Today, Wednesday may 9th, marks the very first Global Accessibility Awareness Day (GAAD). I encourage you to take a few minutes to experience another perspective towards web accessibility first hand by going pointing-deviceless (whether you use a mouse, trackpad or rollerball, use the keyboard) or using a screen reader to navigate your computer, for even five minutes, at some point today. Every little bit helps.
But in combing through various articles and Twitter links this morning I stumbled across a post written by Derek Featherstone, titled Awareness, that immediately had me contemplating both my Grandparent’s struggles. To be fair, I’m not sure they saw their disabilities as anything they “struggled” with, as it was just something they had to deal with to successfully live a life. But for the purposes of this post and what GAAD actually represents it’s nearly impossible, for me at least, to fathom their lives as anything but a “struggle.”
When both my Grandparents were young — my Grandfather was 3 when he was struck by a motorcycle and contracted Red Measles while in the “Fever Hospital” and my Grandmother was 7 when she was afflicted with Meningitis — they were each left their “disability’s.” But in spite of such matters they lived out their childhoods and met each other at a social club organized by/ for the Hearing Impaired in Dundee Scotland as young adults. They were married in 1948, had two children by 1955, then immigrated to Canada in 1957.
As Derek put it “disability and the concept of accessibility can be confusing. Awkward. Uncomfortable. The first step to true understanding is usually awareness.” I’d agree. And, for the record, while I’m not a huge fan of the label of “disability,” I do recognize the need to use it. While it denotes a specific amount of difference, in terms of what is different, the fact that something has to be said towards any difference seems backward to me. In a perfect world calling attention to anything would be moot, we’d already have intimate knowledge of everything, however we don’t live in a perfect world, obviously. Therefore raising awareness is so very important.
And, much like Derek, I’m not convinced my interest in issues relating to accessibility on the web, at least, stem from what my Grandparents had to deal with. It’d be nice to claim, but would be entirely disingenuous. Honestly, my interest comes from a much more selfish place, being myself. And how accessibility issues affect me, as a quadriplegic. And if awareness is a goal of today I could tell you lots about what makes my life more difficult. And actions I take to improve certain circumstances. But in all fairness today isn’t about me. It’s about other people. And recognizing what anyone who isn’t you has to deal with in order to live a life.
That said, what I’m about to write has little to do with web accessibility. But it’s most definitely related. Insomuch as it has to do with assumption and ignorance. Web designers/ developers, whether forced to or not, make a whole lot of assumptions in any given day at their craft. Now I’m not bashing that fact, unfortunately it’s the nature of the beast, as we don’t typically have full access the entire gamut of devices we need to test what it is we build.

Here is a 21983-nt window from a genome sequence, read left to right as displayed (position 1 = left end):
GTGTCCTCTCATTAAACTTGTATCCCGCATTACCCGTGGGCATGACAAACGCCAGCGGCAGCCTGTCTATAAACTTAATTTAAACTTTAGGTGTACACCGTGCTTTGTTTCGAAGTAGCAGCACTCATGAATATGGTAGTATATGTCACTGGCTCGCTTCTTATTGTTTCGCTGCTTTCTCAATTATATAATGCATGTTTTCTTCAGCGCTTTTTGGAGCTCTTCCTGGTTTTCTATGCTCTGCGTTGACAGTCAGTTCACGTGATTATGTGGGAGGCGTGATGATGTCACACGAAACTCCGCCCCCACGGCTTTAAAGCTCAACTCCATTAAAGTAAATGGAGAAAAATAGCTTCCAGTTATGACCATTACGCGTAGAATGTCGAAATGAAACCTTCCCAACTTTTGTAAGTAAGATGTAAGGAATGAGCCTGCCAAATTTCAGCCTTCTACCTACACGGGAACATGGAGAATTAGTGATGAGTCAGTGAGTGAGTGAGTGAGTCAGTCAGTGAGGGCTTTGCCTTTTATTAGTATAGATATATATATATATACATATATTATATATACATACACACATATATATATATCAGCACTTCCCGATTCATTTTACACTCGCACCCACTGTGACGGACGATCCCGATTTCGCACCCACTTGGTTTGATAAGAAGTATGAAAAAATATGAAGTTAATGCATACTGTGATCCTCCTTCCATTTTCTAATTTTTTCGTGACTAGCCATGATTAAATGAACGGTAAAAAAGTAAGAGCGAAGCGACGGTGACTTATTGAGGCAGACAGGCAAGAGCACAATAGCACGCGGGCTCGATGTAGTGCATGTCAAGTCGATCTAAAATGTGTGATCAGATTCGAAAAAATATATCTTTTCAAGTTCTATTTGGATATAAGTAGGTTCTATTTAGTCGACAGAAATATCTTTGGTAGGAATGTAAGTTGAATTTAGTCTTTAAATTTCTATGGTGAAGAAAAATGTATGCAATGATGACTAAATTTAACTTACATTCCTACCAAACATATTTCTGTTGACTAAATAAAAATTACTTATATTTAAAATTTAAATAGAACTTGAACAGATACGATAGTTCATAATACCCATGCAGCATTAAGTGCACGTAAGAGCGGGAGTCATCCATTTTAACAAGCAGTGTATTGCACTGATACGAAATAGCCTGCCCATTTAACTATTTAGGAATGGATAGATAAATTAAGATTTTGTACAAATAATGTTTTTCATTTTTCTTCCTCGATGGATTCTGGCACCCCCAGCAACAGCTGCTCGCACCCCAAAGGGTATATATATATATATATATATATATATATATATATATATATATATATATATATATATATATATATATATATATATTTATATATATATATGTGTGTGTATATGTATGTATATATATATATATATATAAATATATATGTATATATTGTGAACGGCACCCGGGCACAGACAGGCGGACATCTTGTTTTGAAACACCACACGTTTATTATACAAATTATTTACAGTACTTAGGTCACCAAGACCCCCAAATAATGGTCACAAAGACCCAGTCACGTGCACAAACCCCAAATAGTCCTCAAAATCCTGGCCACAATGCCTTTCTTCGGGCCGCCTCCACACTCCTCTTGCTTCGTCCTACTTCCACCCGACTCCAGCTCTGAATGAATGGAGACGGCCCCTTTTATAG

When I was in grade 7 (this would have been in 1987) my family, and my Grandparents included, travelled to the UK to visit family. Now this isn’t anything I often think about, but it’s always something that has stuck with me ever since. While in Scotland, and visiting my Grandmother’s sister, a woman — I don’t recall if this person was family or simply just a friend of my “Aunt” and Grandparents — in the matter of a few minutes, referred to my Grandparents, openly (and without even a hint of shame), as being “Deaf and Dumb,” A number of times. I don’t ever remember feeling such anger and disgust for someone I hardly knew.
My Grandparent’s being Deaf wasn’t ever a problem with anyone in my family. Which leads me to believe she wasn’t family. They’ve always been my Grandparents, period. And now some insensitive woman was, whether she realized what she was inferring or not (this, after all, was the convention from years ago, “Dumb” was a term used to refer to and individual’s inability to speak, I believe), was insulting them to their Grandson, right in front of their faces!
Both my Grandparent’s were extremely accomplished at reading lips. They knew full well what she was saying. Whether my Grandparents interpreted what she was referring to them as was even remotely similar to my interpretation, isn’t for me to speculate, but there was no mistaking my Grandmother’s reaction. I will never forget the look of embarrassment that came over my Grandmother’s face as this stranger spoke down at them. And, adding insult to injury, the way I remember the whole interaction, is this woman was speaking about them, not to them. Even though they were right there. Assuming they couldn’t hear her and/ or they couldn’t appreciate what she was saying hurt my Grandmother. And whether that is fair or not, I haven’t a clue. Point is, assumption hurts. Her’s or mine.
There was so much more I set out to write, but in the interests of getting this posted before this day runs out, I’ll conclude with this: my Grandparent’s were very kind, loving and intelligent people who overcame a lot of ignorance in their life, but never was it more apparent than here. When a 13 year old kid saw enough of a problem with someone’s remarks to be so infuriated that he so vividly remembers the incident a full 25 years later I think says it all!
Always remember your assumptions will invariably cause a reaction. Good or bad…
In Carl Sagan’s book The Dragons of Eden he contends that with respect to the “deaf and dumb” language “the ‘dumb’ refers, of course, to the inability to speak and not to any failure of intelligence” (pg. 116). So that “confirms” at least one of my assumptions. Sadly, one of the least harmful one’s.